Estimating the value of our intellectual capital

This guest blog item is reprinted with permission from Ken Jarboe at Athena Alliance.

Kevin Hassett and Rob Shapiro have released an update of their 2005 report on intellectual property. The new study, What Ideas Are Worth: The Value of Intellectual Capital And Intangible Assets in the American Economy reports that the value of intellectual capital (really intellectual property) has grown from between $5 and $5.5 trillion in 2005 to between $8.1 and $9.2 trillion in 2011. They have also tried to extend that estimate to a broader range of intangible assets (without however, a clear definition of what that entails). [By the way, much of the report is a study on why stronger intellectual property enforcement is needed.]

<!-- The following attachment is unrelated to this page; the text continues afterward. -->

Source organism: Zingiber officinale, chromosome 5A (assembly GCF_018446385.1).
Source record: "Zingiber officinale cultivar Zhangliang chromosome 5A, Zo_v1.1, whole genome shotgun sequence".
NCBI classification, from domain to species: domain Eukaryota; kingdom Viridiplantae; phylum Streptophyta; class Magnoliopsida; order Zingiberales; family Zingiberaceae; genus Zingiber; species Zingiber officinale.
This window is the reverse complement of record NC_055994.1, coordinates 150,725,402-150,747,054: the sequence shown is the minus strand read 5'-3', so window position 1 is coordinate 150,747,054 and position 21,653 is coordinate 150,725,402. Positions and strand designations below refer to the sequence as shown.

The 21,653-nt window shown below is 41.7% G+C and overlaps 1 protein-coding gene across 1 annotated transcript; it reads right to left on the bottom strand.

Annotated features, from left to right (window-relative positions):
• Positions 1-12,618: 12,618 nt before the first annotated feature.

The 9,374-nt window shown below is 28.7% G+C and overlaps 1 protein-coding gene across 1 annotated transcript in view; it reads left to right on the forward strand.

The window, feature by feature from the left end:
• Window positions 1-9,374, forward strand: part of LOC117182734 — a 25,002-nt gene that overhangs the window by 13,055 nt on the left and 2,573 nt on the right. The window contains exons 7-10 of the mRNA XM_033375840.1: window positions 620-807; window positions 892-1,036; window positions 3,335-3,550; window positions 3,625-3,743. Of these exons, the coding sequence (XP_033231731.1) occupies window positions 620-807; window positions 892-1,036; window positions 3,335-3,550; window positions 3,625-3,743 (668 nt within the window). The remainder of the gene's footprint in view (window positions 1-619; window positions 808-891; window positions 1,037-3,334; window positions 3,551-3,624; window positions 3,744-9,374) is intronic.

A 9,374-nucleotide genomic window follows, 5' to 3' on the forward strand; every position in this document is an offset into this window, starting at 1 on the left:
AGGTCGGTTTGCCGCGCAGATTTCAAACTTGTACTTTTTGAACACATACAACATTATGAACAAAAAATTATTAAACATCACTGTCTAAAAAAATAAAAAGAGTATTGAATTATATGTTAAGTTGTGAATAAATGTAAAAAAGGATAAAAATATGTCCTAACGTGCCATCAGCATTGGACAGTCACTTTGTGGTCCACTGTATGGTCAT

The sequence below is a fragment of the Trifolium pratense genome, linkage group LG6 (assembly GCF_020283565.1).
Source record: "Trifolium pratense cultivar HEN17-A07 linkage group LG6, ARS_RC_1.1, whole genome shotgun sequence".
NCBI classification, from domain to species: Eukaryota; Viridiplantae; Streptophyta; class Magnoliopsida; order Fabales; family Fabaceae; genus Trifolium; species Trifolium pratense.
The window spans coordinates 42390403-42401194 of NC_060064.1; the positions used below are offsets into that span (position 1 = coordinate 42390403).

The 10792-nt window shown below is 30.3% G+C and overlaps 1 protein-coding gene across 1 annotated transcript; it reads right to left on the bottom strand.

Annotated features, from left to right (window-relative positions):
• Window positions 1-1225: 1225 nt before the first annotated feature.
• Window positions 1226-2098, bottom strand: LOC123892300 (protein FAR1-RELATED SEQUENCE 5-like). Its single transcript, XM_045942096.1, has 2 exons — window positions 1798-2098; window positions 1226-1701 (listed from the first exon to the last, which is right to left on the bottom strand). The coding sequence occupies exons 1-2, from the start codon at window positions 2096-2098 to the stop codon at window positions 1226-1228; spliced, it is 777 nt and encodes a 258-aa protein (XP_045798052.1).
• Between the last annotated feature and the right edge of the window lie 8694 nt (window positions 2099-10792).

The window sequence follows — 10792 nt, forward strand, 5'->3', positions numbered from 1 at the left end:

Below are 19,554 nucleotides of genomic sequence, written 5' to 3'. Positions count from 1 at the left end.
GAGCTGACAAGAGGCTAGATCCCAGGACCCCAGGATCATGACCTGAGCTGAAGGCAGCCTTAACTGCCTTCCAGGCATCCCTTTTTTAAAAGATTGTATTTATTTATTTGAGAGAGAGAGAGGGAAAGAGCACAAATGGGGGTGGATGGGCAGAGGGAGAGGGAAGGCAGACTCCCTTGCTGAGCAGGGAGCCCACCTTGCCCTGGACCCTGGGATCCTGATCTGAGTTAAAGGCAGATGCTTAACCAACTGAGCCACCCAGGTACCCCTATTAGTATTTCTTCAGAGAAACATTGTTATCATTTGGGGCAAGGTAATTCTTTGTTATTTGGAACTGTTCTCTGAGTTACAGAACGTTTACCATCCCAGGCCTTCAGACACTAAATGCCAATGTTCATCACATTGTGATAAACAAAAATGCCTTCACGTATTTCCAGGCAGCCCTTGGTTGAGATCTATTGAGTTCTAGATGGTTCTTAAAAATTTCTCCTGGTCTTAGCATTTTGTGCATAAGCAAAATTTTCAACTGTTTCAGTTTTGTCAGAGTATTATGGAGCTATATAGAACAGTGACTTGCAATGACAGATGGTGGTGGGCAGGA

I have to say that these estimates seem excessively high. They are derivative estimates based on an imputation from current stock market values and from ratios provided by the more extensive economic analyses of Corrado, et al. The stock market imputation is especially troublesome as it assumes all of the value between book value and market value is due to intangible assets (so intangibles get basically defined as everything left over, just like "goodwill"). An alternative method they used is also somewhat of concern in that it based on the assumption that "intangible and tangible investments have the same or very similar productivity and depreciation rates." I am not at all sure that assumption holds.

But, in sheer dollar value, the analysis does demonstrate the importance of intangibles to the U.S. economy. And the concerns over the methodology point to the crying need to improve our measurements of intangible assets. The authors have tried to make a good faith estimate -- and have shown just how hard that can be to do.

We know intangible assets are important. Now we need to better understand just how important and what we can do to better foster and utilize these assets to increase economic prosperity.